That definitely sounds much reasonable if you already know who the parents are ahead of time! Any breeder recommendations?

I was ready to put the deposit down because we have recently lost our mini to heart failure and we wanted a pup sooner rather than later. But then it just didn't sit right that I wasn't even told the parent's name. Though to be fair I would have been less hesitant if it had been possible to meet the parents.
 

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They have pictures on the website but I would have liked to have a chance to meet the parents ideally. I was told it wasn't possible to even come to make the deposit in person because visitors would stress out a momma dog with a previous litter.

I'm sure their dogs and pups are fine but there was too much blind faith for me to go through with it.
Well I can see not allowing people to meet a litter that is less than 4 weeks old. Momma dogs do get protective of their babies, and introducing strangers to the momma + young babies would not be a good idea. But what do you mean by "momma dog with a previous litter"? If it is a previous litter (not the litter you would be getting a puppy from), you do not need to meet that momma dog. But you do want to meet the momma of the litter you are interested in, either before the pups are born, or after they are about 4 weeks old.

Getting a puppy from a momma who has a wonderful stable temperament -- one who is not easily stressed out -- is extremely important. Mommas pass their temperaments along to the puppies in two ways: (1) genetics and (2) by taking good care of them (the breeder and the momma dog together provide the puppies with a safe, secure and happy environment). I think you are wise to be cautious.
 

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The foster designation could be a co-breeder, owner/mentor situation. I found an old 2011 post from Arreau that she hadn’t heard a negative word about them. Personally, I would want to know the sire and dam on any pup before I put down a deposit. I expect from this breeder that both are Canadian conformation CH’s.
Good to know! My advice to others would probably be to try to talk to them by phone and have all questions ready. I corresponded with them by email and maybe that's why there was missing information. I think it can be hard to communicate by email that "hey I'm very serious about getting a puppy but I'd love to get as much info as possible before I pay a deposit."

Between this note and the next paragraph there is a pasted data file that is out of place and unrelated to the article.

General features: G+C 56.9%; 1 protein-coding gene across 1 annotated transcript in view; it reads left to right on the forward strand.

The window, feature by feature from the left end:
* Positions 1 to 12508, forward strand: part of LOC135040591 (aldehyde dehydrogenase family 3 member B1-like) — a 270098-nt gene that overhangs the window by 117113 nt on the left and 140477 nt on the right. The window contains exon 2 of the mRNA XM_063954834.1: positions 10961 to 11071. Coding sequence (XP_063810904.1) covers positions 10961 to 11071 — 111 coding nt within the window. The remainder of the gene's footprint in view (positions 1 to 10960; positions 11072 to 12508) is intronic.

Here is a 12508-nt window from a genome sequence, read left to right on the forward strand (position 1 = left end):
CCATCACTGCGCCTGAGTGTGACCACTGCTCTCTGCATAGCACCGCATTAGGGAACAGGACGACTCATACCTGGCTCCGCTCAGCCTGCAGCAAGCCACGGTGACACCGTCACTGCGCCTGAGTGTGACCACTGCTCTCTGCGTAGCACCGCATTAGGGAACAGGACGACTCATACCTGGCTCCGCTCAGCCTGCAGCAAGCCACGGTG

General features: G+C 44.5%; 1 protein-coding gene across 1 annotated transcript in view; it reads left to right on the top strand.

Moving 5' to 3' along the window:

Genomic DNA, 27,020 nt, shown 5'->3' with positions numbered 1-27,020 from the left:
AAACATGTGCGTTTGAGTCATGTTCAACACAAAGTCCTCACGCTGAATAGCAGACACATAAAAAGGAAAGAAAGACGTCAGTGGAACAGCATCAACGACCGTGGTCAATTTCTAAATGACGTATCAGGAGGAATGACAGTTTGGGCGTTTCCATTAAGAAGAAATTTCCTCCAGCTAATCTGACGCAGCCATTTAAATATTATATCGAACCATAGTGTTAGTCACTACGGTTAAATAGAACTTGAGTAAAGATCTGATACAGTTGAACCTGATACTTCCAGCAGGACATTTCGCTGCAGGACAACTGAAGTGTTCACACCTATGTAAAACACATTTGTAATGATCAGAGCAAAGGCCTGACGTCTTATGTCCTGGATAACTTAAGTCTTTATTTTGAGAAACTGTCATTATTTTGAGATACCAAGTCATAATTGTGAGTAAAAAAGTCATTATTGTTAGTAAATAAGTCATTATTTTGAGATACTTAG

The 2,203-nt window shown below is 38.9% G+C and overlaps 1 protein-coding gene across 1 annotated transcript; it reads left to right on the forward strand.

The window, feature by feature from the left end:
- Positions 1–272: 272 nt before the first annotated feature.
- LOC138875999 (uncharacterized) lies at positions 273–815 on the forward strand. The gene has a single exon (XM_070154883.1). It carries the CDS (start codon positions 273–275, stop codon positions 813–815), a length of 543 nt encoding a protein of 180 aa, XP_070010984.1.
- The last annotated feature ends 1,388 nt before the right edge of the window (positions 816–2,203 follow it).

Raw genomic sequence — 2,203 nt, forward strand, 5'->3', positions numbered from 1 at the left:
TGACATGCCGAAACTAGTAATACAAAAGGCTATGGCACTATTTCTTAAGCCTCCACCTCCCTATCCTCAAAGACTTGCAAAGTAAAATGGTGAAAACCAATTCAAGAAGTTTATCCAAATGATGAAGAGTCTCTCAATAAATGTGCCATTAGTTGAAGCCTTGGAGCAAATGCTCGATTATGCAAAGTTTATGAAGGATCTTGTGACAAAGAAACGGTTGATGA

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For me I want copies of all healttesing on sire & dam in my hand or where I can view at an official site. That being said I want to know the sire & dam they are planning to breed before I put a deposit on a puppy. I also want to know if my deposit will be refundable if they cannot provide a puppy from this planned litter. I don't go for well we will try again or have another puppy from a different litter. Basically I want to know what I getting and when.

I agree with this sentiment.
 

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I would absolutely not buy from a breeder without seeing the pedigrees of the parents, seeing health testing of the parents (preferably listed on OFA), meeting the breeder, seeing where and how the pups will be raised, meeting the mother dog (and preferably the father). You should also see their contract (if they have one) before sending a deposit. Possible exception on the requirement of meeting the breeder and the parent dogs if someone I knew and trusted personally knew the breeder and his/her dogs. The idea that you would send a deposit to a breeder that you don't know for a puppy of unknown parentage just seems absolutely crazy to me. No way!
So it was not possible for me to come to even put a deposit down in person because they had another dog with pups in the house and the visit would stress her out. I definitely did not want to stress out a mama but there was no mention of a contract or anything, just a request to send an e-transfer.

I'm sure their pups are fine but as much as I wanted one it just didn't feel right.
 

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Since I am in New York and have standards, not mpoos I don't have suggestions other than reaching out to Arreau to see who she knows that might be good on minis in your area.